And so I would’ve told myself to have trusted myself more, to just start. And to keep going and to keep going and to not let my fears or my need for perfection stop me because that prevented me from how I could have, you know, seven figures really quickly, had I have done what I really learned in that particular event. And also I would have gone even further with coaching with that coach that I worked with as well, because I had the money to do it. I was just afraid to do it.
So the two things are: Trust myself and know that I invested in the right thing. And take action.
Now I invest in coaching for anything I want to do that’s new. I hire a coach. Like I’m doing something new on my internet business now, I’m with a certain kind of e-commerce, I’m paying this one coach $6,000, because he’s amazing at what he does and we’re going to do a 90 day sprint.
And I know that that investment is going to pay off in multiples in literally a week of working with him. So I always say, don’t try to figure it out. Somebody has done it before you — just invest in learning how to do things. So that’s what I would tell myself.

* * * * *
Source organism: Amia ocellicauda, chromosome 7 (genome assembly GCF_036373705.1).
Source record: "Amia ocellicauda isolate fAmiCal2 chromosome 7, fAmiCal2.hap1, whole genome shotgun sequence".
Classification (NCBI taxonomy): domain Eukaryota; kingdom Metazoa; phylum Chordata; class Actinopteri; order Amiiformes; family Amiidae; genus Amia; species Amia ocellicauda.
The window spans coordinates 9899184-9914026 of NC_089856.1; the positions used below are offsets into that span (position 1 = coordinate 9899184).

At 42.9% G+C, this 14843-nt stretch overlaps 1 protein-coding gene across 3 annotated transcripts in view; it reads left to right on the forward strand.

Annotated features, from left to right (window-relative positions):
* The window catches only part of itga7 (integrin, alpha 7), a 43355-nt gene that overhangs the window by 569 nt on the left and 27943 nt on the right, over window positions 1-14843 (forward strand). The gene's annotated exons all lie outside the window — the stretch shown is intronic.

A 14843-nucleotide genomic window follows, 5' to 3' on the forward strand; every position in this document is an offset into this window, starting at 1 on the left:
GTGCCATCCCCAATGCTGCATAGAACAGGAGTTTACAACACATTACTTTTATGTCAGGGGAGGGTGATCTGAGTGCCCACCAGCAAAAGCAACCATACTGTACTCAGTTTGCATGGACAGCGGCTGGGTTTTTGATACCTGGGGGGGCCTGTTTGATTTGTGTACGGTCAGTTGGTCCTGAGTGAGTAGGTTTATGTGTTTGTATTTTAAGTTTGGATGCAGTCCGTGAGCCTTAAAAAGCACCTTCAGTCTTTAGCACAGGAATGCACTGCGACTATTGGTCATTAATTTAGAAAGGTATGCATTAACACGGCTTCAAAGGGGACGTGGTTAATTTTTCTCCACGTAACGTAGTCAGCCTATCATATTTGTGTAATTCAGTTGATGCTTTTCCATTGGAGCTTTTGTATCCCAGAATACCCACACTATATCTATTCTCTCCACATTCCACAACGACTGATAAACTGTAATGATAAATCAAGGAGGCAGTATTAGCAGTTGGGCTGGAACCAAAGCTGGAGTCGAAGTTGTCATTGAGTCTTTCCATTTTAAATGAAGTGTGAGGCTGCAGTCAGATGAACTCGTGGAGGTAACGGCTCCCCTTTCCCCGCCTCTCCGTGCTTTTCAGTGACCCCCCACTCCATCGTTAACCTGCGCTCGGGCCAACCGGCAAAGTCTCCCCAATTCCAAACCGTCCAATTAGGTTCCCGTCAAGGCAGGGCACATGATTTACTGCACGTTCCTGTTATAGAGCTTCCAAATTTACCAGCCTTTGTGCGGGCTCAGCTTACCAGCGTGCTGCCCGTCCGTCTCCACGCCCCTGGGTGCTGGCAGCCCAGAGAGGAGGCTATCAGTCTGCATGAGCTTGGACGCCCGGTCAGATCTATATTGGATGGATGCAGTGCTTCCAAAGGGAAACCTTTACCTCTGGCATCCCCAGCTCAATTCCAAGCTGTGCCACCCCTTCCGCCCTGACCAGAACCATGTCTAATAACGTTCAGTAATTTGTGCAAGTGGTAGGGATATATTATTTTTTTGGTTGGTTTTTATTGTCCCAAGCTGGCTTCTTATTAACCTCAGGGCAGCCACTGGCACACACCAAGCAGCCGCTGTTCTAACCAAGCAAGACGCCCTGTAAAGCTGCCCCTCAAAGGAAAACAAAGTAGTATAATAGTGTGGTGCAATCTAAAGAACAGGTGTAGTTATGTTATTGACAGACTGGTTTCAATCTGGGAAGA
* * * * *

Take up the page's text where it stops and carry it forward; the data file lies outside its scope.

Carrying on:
Do you have a mentor?
Mentors are important and I actually have two of them.
I have one of them in my real estate investing life. And I have one in my internet marketing life as well. My mentors are both men and they’re both, you know, eight figure mentors at this particular point in time. I can pick up the phone and call them and say, ‘Hey, what are you doing?’
I had a marketing mentor. He did a live event in Las Vegas in December, and he called me up and asked me to be on stage to present with him about print-on-demand e-commerce. That was my first time being on a stage with such an opportunity, and I crushed it. I mean, I killed that stuff. It was amazing. And it opened up so much opportunity on the backend. Like the podcast I just did. It changed my life!